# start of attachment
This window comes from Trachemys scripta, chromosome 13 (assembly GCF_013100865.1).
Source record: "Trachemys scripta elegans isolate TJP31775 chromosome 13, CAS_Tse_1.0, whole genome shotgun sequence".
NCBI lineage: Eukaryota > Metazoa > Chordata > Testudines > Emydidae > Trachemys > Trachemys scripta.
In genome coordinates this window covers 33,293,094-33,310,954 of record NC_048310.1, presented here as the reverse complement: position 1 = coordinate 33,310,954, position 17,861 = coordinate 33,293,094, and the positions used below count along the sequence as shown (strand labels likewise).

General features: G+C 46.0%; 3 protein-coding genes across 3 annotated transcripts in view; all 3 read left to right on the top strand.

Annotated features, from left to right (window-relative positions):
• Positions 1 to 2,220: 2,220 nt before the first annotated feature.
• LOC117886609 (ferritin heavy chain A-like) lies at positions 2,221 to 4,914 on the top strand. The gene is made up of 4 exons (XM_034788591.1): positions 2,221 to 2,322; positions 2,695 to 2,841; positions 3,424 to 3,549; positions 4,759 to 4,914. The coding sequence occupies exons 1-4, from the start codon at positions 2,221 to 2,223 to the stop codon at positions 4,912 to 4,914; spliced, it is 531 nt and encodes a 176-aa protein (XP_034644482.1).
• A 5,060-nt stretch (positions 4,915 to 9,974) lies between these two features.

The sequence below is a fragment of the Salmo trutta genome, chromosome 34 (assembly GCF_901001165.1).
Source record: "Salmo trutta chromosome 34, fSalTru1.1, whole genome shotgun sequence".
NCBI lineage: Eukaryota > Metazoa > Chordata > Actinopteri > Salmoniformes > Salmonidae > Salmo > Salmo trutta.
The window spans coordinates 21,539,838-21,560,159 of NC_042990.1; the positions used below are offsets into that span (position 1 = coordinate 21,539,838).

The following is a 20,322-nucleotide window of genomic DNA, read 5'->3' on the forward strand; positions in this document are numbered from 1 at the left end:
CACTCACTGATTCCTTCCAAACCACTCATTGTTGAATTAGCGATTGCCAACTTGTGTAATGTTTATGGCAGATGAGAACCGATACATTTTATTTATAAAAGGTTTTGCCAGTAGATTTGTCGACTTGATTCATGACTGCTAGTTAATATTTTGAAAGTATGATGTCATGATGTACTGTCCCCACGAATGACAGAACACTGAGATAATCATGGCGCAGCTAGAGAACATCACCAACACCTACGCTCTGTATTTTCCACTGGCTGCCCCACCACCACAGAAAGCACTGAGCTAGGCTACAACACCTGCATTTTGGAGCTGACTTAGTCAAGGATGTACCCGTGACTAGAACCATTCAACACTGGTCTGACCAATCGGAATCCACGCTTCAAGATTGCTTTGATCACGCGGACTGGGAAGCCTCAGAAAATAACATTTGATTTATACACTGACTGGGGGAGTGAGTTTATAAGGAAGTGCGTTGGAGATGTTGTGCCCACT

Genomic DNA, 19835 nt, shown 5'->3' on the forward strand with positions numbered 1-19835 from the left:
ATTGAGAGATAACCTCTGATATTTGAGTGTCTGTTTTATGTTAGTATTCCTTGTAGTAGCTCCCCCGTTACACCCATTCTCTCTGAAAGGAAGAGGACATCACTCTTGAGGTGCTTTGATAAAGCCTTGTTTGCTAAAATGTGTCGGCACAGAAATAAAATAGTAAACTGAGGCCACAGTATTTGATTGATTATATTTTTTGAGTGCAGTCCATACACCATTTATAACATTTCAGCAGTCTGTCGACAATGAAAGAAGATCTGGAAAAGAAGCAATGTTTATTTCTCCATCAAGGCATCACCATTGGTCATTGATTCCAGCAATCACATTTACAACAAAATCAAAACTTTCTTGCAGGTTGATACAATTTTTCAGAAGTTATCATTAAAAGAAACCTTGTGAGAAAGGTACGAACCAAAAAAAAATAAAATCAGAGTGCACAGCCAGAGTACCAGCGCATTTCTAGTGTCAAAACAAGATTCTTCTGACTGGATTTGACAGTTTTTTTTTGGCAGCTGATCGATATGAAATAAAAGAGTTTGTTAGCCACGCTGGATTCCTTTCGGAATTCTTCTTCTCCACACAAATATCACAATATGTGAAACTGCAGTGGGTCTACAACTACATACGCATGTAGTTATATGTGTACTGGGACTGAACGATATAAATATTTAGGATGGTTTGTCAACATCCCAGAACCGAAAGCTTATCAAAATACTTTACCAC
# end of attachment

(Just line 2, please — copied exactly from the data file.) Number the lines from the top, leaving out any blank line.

Source record: "Trachemys scripta elegans isolate TJP31775 chromosome 13, CAS_Tse_1.0, whole genome shotgun sequence".